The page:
The observation deck was thumping as she worked her way through the crowd. (Was that Tony in the corner playing turtledove to not-Mrs.-Lane? Men.) She found her quarry sipping a neat gin—not quite tall, dark, and handsome, but tall, bespectacled, and English would certainly do. She pushed back a blonde tress and gave him a come-hither. His gin may be neat, but she could be neater. He came hithe.

“Of all the Book Expo parties in all the city, you walked into mine,” said a voice at her back.

Damn. This was no time for sad sacks (although she could use a bit of the old 1066 on the English don right quick). She put a boot in a tight spot to shut up Norman and tilted her head at the quarry. He took the hint. Soon they were all alone, high above 34th Street, with the lights below glittering like Mrs. Astor's insurance policy.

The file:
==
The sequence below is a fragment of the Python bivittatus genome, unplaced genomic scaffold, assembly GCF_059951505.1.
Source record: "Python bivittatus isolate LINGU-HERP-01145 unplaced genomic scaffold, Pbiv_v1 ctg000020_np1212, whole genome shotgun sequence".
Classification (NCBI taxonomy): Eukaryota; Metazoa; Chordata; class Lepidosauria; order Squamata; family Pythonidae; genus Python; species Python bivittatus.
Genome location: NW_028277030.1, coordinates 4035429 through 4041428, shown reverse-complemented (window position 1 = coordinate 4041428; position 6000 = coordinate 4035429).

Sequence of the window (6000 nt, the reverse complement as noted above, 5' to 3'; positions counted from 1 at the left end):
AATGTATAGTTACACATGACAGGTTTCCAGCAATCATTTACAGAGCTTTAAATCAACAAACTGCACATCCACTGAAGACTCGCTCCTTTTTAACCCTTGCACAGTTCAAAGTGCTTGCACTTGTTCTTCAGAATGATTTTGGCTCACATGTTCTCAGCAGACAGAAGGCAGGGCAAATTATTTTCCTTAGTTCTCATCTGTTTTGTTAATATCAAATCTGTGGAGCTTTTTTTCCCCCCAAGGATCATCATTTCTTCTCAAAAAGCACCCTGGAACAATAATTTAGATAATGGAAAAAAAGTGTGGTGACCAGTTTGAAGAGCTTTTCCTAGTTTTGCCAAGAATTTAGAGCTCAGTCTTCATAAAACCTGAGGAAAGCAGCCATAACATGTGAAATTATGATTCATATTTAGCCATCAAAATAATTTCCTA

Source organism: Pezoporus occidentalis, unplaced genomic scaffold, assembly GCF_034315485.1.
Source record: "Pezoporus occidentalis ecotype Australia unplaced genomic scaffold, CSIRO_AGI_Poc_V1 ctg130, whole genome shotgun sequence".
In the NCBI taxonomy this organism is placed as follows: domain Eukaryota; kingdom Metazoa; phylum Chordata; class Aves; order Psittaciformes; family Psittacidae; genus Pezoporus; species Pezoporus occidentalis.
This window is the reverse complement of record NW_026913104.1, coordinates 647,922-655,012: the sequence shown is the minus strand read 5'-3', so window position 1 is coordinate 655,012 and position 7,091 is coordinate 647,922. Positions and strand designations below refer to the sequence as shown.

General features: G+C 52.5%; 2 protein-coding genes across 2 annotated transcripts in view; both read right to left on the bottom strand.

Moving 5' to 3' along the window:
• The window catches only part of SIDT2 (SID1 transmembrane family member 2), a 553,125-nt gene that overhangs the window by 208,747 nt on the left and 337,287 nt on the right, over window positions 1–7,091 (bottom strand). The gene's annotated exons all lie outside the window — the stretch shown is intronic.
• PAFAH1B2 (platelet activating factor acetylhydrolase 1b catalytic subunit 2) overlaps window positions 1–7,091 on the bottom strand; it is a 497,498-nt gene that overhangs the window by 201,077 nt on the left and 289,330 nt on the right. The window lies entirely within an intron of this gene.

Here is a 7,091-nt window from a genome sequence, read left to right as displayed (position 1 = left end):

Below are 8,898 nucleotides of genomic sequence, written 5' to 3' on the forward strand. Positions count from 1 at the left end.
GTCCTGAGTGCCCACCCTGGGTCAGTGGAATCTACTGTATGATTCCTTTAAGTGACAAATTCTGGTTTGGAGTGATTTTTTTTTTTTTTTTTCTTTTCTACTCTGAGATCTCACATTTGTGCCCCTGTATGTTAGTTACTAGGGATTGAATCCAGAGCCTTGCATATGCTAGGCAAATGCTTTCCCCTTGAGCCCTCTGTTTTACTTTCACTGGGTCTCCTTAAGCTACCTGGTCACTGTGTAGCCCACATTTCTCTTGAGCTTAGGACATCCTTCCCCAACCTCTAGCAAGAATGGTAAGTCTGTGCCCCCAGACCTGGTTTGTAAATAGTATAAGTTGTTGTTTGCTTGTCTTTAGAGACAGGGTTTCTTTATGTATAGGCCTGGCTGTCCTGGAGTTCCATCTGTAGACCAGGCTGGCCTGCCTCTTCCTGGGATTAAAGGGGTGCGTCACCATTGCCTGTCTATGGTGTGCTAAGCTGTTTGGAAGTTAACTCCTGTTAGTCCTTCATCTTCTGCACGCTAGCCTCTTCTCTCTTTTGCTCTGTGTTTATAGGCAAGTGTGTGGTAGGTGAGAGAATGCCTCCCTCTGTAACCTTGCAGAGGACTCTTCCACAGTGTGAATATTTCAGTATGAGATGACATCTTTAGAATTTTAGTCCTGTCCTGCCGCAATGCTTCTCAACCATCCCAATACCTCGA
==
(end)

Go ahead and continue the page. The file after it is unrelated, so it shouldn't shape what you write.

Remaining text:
“So, Philip,” said Miss Dynamite, pocketing a key and pouring a bit of the good stuff, “ever thought about who you'd like to work with after The Book of Dust?”

Behind them, Norman pounded on the glass door, but she only shrugged and rolled her eyes. It was the Empire State Building, after all—and just another big hairy ape beating his chest.

Sunday, December 02, 2007

The Frog in La-La-Land

To the Klein Family, and all my other friends too --

I was a little shy about writing this account of my recent adventures. . . . I may have spent a good deal of my young life on the East Coast, but I was spawned in the Midwest, and I like to think I retain that region's native modesty. But Cheryl said everyone would love to hear about my travels, so here I am!

In the interest of broadening my knowledge of the world, Cheryl and James decided to take me to southern California for Thanksgiving. (Conveniently, James's grandparents live near Los Angeles, so we had a fine base for exploration.) As a cold-blooded creature -- in only the scientific sense, of course -- I reveled in the warm temperatures. Can you find me among the tangerines?